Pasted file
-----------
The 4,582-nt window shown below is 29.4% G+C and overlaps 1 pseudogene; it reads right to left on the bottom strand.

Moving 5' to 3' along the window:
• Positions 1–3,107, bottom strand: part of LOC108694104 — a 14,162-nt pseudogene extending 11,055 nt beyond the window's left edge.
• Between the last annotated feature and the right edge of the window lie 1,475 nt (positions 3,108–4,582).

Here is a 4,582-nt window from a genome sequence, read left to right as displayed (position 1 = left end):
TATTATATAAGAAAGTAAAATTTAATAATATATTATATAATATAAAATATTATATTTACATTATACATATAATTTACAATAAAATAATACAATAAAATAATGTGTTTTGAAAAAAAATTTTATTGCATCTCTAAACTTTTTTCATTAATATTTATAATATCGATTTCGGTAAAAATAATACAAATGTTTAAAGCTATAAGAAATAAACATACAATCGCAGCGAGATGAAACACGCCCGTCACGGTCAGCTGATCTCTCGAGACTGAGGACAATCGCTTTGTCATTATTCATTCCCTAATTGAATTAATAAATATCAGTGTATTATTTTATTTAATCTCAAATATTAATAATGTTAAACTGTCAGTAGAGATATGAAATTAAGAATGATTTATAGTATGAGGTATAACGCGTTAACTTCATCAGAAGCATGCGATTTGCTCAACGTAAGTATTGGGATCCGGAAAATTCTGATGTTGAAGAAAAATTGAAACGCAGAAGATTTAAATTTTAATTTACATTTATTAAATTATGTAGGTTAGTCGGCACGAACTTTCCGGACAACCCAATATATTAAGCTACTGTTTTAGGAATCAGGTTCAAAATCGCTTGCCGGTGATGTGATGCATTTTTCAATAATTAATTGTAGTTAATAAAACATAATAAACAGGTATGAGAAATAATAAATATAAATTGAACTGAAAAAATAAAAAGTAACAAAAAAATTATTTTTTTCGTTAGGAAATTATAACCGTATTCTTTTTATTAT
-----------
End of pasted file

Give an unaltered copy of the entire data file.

The 4,582-nt window shown below is 29.4% G+C and overlaps 1 pseudogene; it reads right to left on the bottom strand.

Moving 5' to 3' along the window:
• Positions 1–3,107, bottom strand: part of LOC108694104 — a 14,162-nt pseudogene extending 11,055 nt beyond the window's left edge.
• Between the last annotated feature and the right edge of the window lie 1,475 nt (positions 3,108–4,582).

Here is a 4,582-nt window from a genome sequence, read left to right as displayed (position 1 = left end):
TATTATATAAGAAAGTAAAATTTAATAATATATTATATAATATAAAATATTATATTTACATTATACATATAATTTACAATAAAATAATACAATAAAATAATGTGTTTTGAAAAAAAATTTTATTGCATCTCTAAACTTTTTTCATTAATATTTATAATATCGATTTCGGTAAAAATAATACAAATGTTTAAAGCTATAAGAAATAAACATACAATCGCAGCGAGATGAAACACGCCCGTCACGGTCAGCTGATCTCTCGAGACTGAGGACAATCGCTTTGTCATTATTCATTCCCTAATTGAATTAATAAATATCAGTGTATTATTTTATTTAATCTCAAATATTAATAATGTTAAACTGTCAGTAGAGATATGAAATTAAGAATGATTTATAGTATGAGGTATAACGCGTTAACTTCATCAGAAGCATGCGATTTGCTCAACGTAAGTATTGGGATCCGGAAAATTCTGATGTTGAAGAAAAATTGAAACGCAGAAGATTTAAATTTTAATTTACATTTATTAAATTATGTAGGTTAGTCGGCACGAACTTTCCGGACAACCCAATATATTAAGCTACTGTTTTAGGAATCAGGTTCAAAATCGCTTGCCGGTGATGTGATGCATTTTTCAATAATTAATTGTAGTTAATAAAACATAATAAACAGGTATGAGAAATAATAAATATAAATTGAACTGAAAAAATAAAAAGTAACAAAAAAATTATTTTTTTCGTTAGGAAATTATAACCGTATTCTTTTTATTAT